Is Milk Bad for Dogs?

We’ve all snuck our pups and full-grown dogs some foods that they shouldn’t have – other foods, we don’t think there is anything wrong with feeding it to them, but that may not be the case. Have you ever given your dog milk? I have once, and we weren’t too sure about the results. If you’re someone who loves providing organic milk to your pups and you’re unsure if it’s safe, (you should probably stop doing it before you find out the answer!); but continue reading to learn more.

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Dairy and Milk – is it that bad?

While some dogs show virtually no signs of a disdain towards milk or dairy products, there are other dogs that aren’t as fortunate. When given milk or dairy products, some pups can actually have gastro problems like diarrhea and of course, a gassy abdomen. It’s also worth mentioning that they can also vomit because of dairy products, so if you’ve seen this reaction after giving your dog milk, then you should cease providing that to them, as they are unable to have a high tolerance for said dairy product.

If you’re wondering what causes the differences between dogs, it all comes down to something we all know as lactose. Yes, humans and dogs have more in common than you think. The nutrient can bother some humans, but not others, and dogs are much the same.

What’s Lactose Got to Do with It?

Lactose is a form of compound sugar, unlike normal sugar that’s one singular type of sugar. When these who chemicals link together, they can create something that doesn’t settle well with some people. When it comes to puppies, they must digest the lactose, and to do so, their digestion process breaks this compound apart so their bodies can absorb the sugar much easier. If a dog’s body is unable to do this, it means that their body doesn’t produce the necessary enzymes – more specifically, lactase (yes, names are that similar in biology!) It’s common for dogs to be unable to do this, and becoming increasingly rare for a dog to do this successfully and healthily.

If the dog is unable to produce lactase, don’t rush them to the vet – this is normal (who knows, it could be due to evolution!) If you continue to give your pup dairy products while being unable to produce lactase, you’ll be knowingly taking part in giving them acute intestinal problems. If you love dogs and hate a big vet bill, we don’t suggest you continuously giving them dairy, despite their tummy troubles.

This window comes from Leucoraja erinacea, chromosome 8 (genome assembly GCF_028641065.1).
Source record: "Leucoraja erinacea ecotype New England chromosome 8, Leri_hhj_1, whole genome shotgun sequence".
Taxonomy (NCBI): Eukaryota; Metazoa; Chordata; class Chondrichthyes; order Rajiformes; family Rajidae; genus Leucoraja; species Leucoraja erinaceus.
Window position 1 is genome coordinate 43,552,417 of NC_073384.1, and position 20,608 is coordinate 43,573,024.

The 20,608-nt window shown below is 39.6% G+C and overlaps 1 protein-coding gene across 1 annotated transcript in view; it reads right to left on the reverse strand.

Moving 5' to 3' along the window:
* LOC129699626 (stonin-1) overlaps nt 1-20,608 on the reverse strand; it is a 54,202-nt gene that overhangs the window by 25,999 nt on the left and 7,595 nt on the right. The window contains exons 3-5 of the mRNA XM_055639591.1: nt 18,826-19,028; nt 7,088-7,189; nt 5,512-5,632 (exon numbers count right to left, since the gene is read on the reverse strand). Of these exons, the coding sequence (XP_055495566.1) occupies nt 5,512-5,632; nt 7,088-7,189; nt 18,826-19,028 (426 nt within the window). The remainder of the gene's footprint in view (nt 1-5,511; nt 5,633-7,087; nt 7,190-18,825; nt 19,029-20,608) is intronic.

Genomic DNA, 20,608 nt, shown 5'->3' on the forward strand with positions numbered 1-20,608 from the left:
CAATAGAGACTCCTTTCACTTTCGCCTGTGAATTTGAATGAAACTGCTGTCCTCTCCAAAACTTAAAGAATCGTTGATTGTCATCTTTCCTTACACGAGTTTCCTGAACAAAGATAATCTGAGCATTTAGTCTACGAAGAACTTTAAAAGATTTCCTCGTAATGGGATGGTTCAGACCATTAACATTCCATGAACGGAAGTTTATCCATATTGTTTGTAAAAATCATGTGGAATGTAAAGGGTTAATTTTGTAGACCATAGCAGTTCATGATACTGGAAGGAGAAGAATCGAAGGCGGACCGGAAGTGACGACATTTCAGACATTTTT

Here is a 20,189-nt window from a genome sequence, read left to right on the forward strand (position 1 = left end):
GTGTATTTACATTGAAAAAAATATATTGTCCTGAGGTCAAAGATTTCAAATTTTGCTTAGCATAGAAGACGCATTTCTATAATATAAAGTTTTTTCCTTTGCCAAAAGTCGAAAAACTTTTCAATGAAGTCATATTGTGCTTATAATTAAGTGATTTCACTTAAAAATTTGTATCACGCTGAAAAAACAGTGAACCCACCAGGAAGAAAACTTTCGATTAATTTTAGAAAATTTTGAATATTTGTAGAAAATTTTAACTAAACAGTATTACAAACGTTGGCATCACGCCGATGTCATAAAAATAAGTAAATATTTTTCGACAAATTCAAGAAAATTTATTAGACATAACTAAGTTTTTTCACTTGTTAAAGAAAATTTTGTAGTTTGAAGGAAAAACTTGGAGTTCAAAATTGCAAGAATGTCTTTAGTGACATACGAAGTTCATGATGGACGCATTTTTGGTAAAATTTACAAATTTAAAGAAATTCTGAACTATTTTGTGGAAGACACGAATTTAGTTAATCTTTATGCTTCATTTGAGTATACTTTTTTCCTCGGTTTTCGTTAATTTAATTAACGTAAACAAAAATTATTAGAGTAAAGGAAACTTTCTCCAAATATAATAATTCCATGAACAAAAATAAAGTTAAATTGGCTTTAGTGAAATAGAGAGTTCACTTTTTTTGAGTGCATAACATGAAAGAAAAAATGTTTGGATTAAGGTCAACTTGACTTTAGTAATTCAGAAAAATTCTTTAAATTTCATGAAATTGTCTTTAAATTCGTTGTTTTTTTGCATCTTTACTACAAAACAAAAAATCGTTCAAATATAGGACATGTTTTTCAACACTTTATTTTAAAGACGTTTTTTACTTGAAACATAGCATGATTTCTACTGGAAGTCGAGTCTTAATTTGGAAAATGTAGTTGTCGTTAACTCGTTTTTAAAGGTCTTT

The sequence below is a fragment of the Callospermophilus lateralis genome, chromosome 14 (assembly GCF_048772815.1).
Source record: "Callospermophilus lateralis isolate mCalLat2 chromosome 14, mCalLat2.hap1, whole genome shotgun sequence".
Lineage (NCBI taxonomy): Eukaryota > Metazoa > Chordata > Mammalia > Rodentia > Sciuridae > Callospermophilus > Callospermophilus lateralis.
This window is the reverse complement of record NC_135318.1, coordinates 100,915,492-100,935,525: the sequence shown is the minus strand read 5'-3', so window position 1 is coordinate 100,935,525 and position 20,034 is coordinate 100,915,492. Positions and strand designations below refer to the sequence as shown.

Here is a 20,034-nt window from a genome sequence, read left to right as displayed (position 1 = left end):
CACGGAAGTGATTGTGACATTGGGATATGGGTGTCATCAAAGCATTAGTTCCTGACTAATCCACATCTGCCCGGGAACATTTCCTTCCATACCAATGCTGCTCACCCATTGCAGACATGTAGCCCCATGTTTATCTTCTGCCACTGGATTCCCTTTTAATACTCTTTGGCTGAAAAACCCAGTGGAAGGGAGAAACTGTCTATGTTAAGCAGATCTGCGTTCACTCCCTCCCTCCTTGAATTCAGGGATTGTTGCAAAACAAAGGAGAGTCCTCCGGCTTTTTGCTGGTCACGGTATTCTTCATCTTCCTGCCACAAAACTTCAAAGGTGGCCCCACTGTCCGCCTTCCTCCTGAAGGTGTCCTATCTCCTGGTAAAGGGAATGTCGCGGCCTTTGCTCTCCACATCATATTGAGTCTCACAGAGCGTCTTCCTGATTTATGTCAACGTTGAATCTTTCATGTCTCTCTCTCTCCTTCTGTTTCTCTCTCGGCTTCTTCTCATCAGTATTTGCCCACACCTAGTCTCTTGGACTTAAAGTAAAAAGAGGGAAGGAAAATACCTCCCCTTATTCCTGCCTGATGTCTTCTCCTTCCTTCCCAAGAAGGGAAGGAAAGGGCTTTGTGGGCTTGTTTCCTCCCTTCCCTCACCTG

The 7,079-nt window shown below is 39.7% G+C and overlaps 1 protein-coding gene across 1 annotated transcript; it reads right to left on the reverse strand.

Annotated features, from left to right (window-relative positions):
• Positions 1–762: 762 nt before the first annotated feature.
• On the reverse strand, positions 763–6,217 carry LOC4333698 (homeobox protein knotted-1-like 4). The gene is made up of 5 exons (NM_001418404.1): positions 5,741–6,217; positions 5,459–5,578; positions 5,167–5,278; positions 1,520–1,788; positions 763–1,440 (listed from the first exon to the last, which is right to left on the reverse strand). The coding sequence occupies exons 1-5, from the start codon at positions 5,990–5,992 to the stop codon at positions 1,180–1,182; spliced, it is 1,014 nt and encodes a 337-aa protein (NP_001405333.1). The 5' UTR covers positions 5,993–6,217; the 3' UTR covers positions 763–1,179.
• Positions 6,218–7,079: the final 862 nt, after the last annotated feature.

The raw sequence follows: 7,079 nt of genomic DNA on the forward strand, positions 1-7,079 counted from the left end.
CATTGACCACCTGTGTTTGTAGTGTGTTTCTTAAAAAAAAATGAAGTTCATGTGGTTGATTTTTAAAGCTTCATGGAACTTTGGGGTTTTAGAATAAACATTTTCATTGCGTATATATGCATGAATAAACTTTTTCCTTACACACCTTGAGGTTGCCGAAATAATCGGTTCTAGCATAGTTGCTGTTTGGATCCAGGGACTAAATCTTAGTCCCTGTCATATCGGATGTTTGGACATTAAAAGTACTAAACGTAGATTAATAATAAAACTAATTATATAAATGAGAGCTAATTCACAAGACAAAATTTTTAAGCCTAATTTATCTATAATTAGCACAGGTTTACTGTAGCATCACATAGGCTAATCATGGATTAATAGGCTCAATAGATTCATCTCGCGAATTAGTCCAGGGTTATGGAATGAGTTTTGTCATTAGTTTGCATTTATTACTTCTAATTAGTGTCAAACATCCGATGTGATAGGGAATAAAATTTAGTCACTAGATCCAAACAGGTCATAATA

The aforementioned issue with breaking down lactose via lactase is something the pups have in common with some humans: lactose intolerance. If you find (or smell) that your dog is a bit gassy or going to the bathroom after having milk or some sort of dairy, you probably have a lactose intolerant pup on your hands.

Can It Be Any Other Problem?

Now, lactose intolerance doesn’t describe every dog’s problem. In fact, there are proteins within dairy or milk that a dog can be allergic to, but aren’t common toxins for other pups. At the end of the day, milk isn’t toxic for a puppy per se, but the contents within can disturb a dog’s stomach greatly. The more lactose the dairy product has, the more it may upset the dog if their body doesn’t produce lactase. In the next section, we’ll discuss more about lactose contents of a product and what it means for your dog.

Can We Train the Lactose Intolerance Away?

While a silly question, there’s something to address within this. Not all dairy products have the same level of lactose in them, allowing pups to have certain dairy products, and others to not. The content of lactose (or lack thereof) will ultimately determine if a pup can have them. The less lactose within a dairy product, the more likely your pup can deal with this normal. In a cup of whole milk, there are 11 grams of lactose within them – the same for skim. Ideally, this is not a very wise decision if you want to give your pup whole milk. Cottage cheese, American cheese, Swiss cheese, and Cheddar cheese all have less than 3 grams (and even 0 grams) of lactose within them. If you feed this to your puppy and this is fine for them, it’s because of the lack of lactose within the product. There are even some types of yogurt that don’t feature a lot of any lactose at all.

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What About Soy Milk?

Typically, soy milk and other types of soy products pass the test when it comes to a pup’s digestion. Since dogs can digest this ingredient and there have been no real cases of adverse effects against soy milks and dogs, we say that yes: you can give your dog soy milk. In fact, soy is quite often used in pet food manufacturing due to it being the best source of protein, while being extremely inexpensive. If a dog is allergic to soy, we obviously don’t recommend you giving it to them, and the allergy wouldn’t be due to any lactose problems. Soy milk products that are organic may be a bit better for your dog, but always introduce products slowly into a dog’s diet to test if they’re allergic. If you give it to them all at once, and they obviously don’t know if their allergic yet, it could prove fatal.

At the End of the Day…

As we spoke of in the aforementioned section, the less lactose the product has in it; the more likely your dog will be able to have said dairy product. If you’re thinking about giving your dog whole milk, we suggest that you try a small amount first to determine if your pup is able to have it at all. While some dogs do have the capability of breaking down the sugar compound in lactose, it’s common for a dog to be unable to do so.


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